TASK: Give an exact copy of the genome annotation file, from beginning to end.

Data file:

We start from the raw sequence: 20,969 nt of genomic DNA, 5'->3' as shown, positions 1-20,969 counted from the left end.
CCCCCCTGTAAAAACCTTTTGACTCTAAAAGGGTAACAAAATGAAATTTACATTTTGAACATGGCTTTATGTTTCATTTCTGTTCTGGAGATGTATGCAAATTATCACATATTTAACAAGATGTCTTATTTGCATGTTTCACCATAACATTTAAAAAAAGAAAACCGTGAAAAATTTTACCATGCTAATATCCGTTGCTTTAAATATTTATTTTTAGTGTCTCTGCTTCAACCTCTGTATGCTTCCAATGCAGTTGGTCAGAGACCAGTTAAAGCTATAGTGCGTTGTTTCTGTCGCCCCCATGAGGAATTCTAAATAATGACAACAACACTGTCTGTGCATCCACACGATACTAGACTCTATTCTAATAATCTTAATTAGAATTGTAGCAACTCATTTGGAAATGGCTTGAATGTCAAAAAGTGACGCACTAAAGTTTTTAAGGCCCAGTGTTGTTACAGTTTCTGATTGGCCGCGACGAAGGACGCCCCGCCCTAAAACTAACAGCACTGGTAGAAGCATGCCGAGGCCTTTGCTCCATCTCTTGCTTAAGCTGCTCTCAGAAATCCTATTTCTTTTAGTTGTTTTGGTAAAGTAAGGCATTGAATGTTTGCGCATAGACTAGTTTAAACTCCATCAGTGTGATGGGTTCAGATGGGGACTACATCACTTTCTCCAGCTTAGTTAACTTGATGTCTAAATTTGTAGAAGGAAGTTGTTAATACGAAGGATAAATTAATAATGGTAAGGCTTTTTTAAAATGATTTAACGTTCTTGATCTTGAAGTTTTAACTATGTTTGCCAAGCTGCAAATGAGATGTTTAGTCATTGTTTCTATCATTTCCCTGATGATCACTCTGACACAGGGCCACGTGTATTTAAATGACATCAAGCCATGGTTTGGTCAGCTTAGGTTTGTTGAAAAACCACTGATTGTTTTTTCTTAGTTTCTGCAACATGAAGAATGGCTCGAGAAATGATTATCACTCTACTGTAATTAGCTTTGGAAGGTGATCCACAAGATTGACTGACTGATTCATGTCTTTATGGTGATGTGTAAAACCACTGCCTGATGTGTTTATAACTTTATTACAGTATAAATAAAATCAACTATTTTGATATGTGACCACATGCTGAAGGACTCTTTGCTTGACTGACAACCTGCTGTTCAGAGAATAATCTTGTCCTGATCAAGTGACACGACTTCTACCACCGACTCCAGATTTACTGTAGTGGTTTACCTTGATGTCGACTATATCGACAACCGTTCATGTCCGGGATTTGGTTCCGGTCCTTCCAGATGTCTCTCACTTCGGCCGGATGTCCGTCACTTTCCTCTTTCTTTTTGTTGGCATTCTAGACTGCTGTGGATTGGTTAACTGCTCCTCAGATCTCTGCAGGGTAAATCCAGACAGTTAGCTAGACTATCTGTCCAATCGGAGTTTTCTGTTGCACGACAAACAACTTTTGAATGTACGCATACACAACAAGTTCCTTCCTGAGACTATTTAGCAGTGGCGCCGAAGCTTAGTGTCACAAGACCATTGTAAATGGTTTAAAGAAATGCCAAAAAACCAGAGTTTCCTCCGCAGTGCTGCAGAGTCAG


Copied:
We start from the raw sequence: 20,969 nt of genomic DNA, 5'->3' as shown, positions 1-20,969 counted from the left end.
CCCCCCTGTAAAAACCTTTTGACTCTAAAAGGGTAACAAAATGAAATTTACATTTTGAACATGGCTTTATGTTTCATTTCTGTTCTGGAGATGTATGCAAATTATCACATATTTAACAAGATGTCTTATTTGCATGTTTCACCATAACATTTAAAAAAAGAAAACCGTGAAAAATTTTACCATGCTAATATCCGTTGCTTTAAATATTTATTTTTAGTGTCTCTGCTTCAACCTCTGTATGCTTCCAATGCAGTTGGTCAGAGACCAGTTAAAGCTATAGTGCGTTGTTTCTGTCGCCCCCATGAGGAATTCTAAATAATGACAACAACACTGTCTGTGCATCCACACGATACTAGACTCTATTCTAATAATCTTAATTAGAATTGTAGCAACTCATTTGGAAATGGCTTGAATGTCAAAAAGTGACGCACTAAAGTTTTTAAGGCCCAGTGTTGTTACAGTTTCTGATTGGCCGCGACGAAGGACGCCCCGCCCTAAAACTAACAGCACTGGTAGAAGCATGCCGAGGCCTTTGCTCCATCTCTTGCTTAAGCTGCTCTCAGAAATCCTATTTCTTTTAGTTGTTTTGGTAAAGTAAGGCATTGAATGTTTGCGCATAGACTAGTTTAAACTCCATCAGTGTGATGGGTTCAGATGGGGACTACATCACTTTCTCCAGCTTAGTTAACTTGATGTCTAAATTTGTAGAAGGAAGTTGTTAATACGAAGGATAAATTAATAATGGTAAGGCTTTTTTAAAATGATTTAACGTTCTTGATCTTGAAGTTTTAACTATGTTTGCCAAGCTGCAAATGAGATGTTTAGTCATTGTTTCTATCATTTCCCTGATGATCACTCTGACACAGGGCCACGTGTATTTAAATGACATCAAGCCATGGTTTGGTCAGCTTAGGTTTGTTGAAAAACCACTGATTGTTTTTTCTTAGTTTCTGCAACATGAAGAATGGCTCGAGAAATGATTATCACTCTACTGTAATTAGCTTTGGAAGGTGATCCACAAGATTGACTGACTGATTCATGTCTTTATGGTGATGTGTAAAACCACTGCCTGATGTGTTTATAACTTTATTACAGTATAAATAAAATCAACTATTTTGATATGTGACCACATGCTGAAGGACTCTTTGCTTGACTGACAACCTGCTGTTCAGAGAATAATCTTGTCCTGATCAAGTGACACGACTTCTACCACCGACTCCAGATTTACTGTAGTGGTTTACCTTGATGTCGACTATATCGACAACCGTTCATGTCCGGGATTTGGTTCCGGTCCTTCCAGATGTCTCTCACTTCGGCCGGATGTCCGTCACTTTCCTCTTTCTTTTTGTTGGCATTCTAGACTGCTGTGGATTGGTTAACTGCTCCTCAGATCTCTGCAGGGTAAATCCAGACAGTTAGCTAGACTATCTGTCCAATCGGAGTTTTCTGTTGCACGACAAACAACTTTTGAATGTACGCATACACAACAAGTTCCTTCCTGAGACTATTTAGCAGTGGCGCCGAAGCTTAGTGTCACAAGACCATTGTAAATGGTTTAAAGAAATGCCAAAAAACCAGAGTTTCCTCCGCAGTGCTGCAGAGTCAG